Their millimetre wave cameras are genius. Safe to use, and yet we trialled US designed active x-ray systems for passenger screening instead. Let's see, a passive millimeter wave system which cannot have any risks (being passive), or an active x-ray backscatter system with an unknown power output which doesn't seem to have had any long term safety trials? Can anyone say skin cancer?

Stupid government. Still, on the upside at least it looks like Whacqui Jacqui may finally be kicked into touch :)

0
0
Thumb Down

Extremely ignorant

This report is the laziest and most ignorant report I've read on El Reg for a long time.

Complete factual inaccuracy and sensationalism.

QinetiQ employees are a bunch of good guys who are, generally, underpaid.

0
0
Thumb Up

I love it

I love Lewis' straight talking. And once again I think he's hit the nail on the proverbial head. I worked in QinetiQ for over a decade and for probably half that time I was part of the gradual decline he speaks of. Management were so focused on re-organising themselves after the privatisation they failed to spot that once the MOD contracts we were working on were finished there was nothing to replace them. When this finally dawned on them they directed all their energies for two or three years at winning non defence related work using their patented Mk 1 scatter gun, which had it not been a metaphor would have been the most expensive lash up ever made, paid for over decades by the MOD. We'd bid for practically anything. All to no avail as we had no real products to sell. There were occasional successes. Blips really (flukes more like, and several fixed price projects that were so underestimated they cost the company millions to deliver – where these millions came from I could never work out) that were enough to convince the management they were doing a good job. And so it goes on. It has to end at some point, which can't be many years away. If the US and Aussie firms they've recently purchased really knew who owned them they'd organise a management buyout before they could say TALON.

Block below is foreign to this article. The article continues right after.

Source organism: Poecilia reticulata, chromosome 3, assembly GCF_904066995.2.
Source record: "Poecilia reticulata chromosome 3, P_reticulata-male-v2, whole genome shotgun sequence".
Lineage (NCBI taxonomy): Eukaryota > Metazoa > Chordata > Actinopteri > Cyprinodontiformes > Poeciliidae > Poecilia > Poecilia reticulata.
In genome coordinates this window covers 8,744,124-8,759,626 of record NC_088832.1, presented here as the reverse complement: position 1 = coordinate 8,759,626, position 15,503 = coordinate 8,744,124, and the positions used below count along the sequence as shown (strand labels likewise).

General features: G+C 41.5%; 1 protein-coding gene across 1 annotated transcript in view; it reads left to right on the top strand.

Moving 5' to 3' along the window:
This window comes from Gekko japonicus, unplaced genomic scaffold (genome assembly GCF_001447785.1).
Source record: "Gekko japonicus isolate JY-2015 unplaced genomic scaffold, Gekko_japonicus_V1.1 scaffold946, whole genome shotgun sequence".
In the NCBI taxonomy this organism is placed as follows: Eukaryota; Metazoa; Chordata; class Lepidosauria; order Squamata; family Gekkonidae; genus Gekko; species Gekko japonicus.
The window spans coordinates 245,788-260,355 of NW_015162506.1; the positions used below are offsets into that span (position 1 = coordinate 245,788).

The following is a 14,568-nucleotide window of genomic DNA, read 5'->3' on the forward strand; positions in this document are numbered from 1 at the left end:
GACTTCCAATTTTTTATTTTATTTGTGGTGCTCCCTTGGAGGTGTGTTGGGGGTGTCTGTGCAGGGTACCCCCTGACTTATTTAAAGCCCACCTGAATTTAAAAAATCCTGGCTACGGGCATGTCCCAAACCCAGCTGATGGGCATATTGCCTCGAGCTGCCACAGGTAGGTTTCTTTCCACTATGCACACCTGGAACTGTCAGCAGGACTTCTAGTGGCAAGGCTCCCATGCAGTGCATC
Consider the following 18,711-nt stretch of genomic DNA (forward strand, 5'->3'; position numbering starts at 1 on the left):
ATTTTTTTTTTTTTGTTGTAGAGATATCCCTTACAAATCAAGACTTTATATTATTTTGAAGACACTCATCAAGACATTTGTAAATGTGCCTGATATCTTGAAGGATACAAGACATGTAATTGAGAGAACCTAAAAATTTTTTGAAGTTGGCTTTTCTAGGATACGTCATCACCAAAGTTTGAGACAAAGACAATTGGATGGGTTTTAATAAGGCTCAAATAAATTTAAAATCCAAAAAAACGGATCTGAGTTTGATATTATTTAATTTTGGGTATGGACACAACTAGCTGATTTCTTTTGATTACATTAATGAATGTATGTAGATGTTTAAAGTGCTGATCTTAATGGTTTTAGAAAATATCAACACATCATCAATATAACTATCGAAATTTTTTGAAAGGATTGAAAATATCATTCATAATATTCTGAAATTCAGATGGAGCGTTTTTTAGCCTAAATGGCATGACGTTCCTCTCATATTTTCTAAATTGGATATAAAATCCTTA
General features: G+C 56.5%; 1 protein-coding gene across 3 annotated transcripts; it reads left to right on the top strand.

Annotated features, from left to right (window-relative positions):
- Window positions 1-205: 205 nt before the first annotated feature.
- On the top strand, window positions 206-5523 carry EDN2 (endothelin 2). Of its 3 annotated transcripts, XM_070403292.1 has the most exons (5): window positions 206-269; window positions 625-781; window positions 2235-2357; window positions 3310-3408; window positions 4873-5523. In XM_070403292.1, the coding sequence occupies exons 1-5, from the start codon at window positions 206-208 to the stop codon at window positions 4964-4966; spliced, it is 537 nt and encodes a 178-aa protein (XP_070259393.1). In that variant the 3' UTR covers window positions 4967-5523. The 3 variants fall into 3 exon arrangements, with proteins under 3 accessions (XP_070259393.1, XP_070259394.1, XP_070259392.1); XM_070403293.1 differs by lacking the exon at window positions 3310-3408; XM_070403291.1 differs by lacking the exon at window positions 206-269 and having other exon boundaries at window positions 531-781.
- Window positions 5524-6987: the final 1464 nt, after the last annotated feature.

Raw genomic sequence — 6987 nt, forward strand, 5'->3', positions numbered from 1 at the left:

0
0
Thumb Down

Why is UK fighting a USA war?

The yanks decided to attack one of the poorest country on earth about 8 years ago .

Because Bin Laden was somewhere in the country. Since then they have killed a lot of civilians , just like in Iraq.

They have become despised by millions (or possibly Billions) of Muslims.

The poor bloody British troops have been involved in both wars. Britain should have had a look at the experiences in the 1920s and 30s to learn from history.

How many of you (apart from Politicians ) support these wars of aggression?

0
0
This topic is closed for new posts.